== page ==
I'm the perfume guru around the Lipstick and Glamour.com offices—I take pride in the fact that at least once a week I get to answer some person's "Oh my god, what smells so good?" with "Me." And, well, not to toot my own horn too much, but one thing I've become quite good at over the years is layering scents to add just a little extra level of spiciness/summeriness/sexiness/whatever-I'm-after-at-the-momentiness.
Here's how you do it.
1) Start with something basic. You can layer multi-note perfumes, but single-note or very basic fragrances (like Demeter Fragrances or Body Shop Perfume Oils) are easiest to start out with. So I recommend you begin with those. If you insist on jumping into combining multi-note scents, I warn you, don't pick anything too complex or you're going to just end up smelling like the fragrance section of a department store.
2) Start thinking like a baker. This whole thing is like making a cake. The base notes are your actual cake--they're the starting layer, the strong part. Think musks, patchoulis, woods. You definitely need one of these 'cause they're the only things that stay on skin past the first couple of hours—in other words, you need something to hold the frosting, even if you think the frosting is the best part.
Then you get to put on a flavoring of sorts, like the raspberry jam or coconut layer between cake layers. These are your middle notes. They give your scent a little more character. Think berries and greens.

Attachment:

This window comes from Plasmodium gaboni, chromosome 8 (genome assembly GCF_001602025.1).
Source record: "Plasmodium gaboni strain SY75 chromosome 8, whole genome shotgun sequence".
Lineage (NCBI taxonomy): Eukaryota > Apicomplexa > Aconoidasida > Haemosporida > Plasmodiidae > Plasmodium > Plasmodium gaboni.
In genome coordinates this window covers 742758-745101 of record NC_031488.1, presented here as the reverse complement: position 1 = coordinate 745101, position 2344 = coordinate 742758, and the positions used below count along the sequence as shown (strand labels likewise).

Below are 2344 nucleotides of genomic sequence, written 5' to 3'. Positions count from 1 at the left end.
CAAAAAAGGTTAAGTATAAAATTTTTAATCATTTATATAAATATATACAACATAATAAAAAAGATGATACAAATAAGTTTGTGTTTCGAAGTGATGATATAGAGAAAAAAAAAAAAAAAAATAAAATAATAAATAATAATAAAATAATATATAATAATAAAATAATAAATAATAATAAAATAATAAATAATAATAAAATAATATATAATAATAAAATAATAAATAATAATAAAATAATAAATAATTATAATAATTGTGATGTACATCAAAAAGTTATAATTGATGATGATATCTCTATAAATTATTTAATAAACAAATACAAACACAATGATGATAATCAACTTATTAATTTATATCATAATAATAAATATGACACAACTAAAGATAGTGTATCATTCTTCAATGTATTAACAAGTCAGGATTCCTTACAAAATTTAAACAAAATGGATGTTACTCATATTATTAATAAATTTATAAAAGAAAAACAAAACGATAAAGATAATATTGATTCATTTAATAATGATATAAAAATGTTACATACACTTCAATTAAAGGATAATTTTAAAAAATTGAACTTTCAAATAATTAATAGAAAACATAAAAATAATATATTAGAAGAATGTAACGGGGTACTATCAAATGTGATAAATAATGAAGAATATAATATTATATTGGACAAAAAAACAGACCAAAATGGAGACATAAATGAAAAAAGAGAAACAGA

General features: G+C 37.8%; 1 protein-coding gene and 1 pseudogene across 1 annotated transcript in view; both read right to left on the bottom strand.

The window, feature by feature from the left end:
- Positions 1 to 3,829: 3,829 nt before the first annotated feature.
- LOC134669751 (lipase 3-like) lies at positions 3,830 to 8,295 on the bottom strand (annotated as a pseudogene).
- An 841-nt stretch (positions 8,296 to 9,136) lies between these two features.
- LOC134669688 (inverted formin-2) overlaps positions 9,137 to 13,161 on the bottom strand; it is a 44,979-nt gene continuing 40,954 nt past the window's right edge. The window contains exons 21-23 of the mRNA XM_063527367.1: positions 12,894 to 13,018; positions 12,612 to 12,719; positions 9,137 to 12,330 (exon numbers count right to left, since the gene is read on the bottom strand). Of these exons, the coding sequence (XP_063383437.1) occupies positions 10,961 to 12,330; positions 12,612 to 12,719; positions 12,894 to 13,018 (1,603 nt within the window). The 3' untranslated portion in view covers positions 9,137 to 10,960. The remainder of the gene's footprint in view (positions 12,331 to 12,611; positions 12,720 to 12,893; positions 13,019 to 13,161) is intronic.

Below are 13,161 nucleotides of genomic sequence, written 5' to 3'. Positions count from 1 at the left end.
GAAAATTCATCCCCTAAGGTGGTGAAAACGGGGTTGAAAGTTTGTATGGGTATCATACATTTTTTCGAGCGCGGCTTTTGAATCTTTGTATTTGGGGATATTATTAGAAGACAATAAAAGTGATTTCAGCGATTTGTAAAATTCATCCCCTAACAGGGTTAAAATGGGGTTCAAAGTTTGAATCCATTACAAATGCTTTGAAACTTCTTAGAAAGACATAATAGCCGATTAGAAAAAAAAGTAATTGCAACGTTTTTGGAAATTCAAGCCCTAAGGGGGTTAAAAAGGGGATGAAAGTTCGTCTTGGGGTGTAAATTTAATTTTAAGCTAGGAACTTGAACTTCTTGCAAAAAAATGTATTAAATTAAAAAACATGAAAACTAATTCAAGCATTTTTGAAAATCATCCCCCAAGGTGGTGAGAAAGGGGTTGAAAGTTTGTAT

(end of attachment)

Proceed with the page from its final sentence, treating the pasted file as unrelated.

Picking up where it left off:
And then you've got your frosting. These are the lightest scents, the white flowers, the citrusy scents, and the other sweet notes that burn off fastest.
If you try to hit all three layers in your mix, you'll have a fairly well-rounded fragrance.
3) Get some paper strips. You know those fragrance tester strips they have at stores? Grab a few or create your own by cutting out strips of paper. Then here's what you do: Spray the fragrances you're thinking of layering on each one (so one per piece of paper), label them (so you don't get them confused!), then gather them together in different groupings until you get a fragrance mix you love. This will save you a lot of trial-and-error headaches, trust me.
4) Apply in the right order. Now it's time to actually put your new scent mixture together—and you want to do it in the order that you'd put together that fictitious treat you "baked." So put on the cake first, then the flavor, then the icing. This is key because each layer is lighter than the last. Think about it: If you reversed them, all you'd smell is the strongest note because that would be on top.
Now you know the basic steps, it's time to experiment. Or maybe you've already been playing around. If so, what concoctions have you come up with?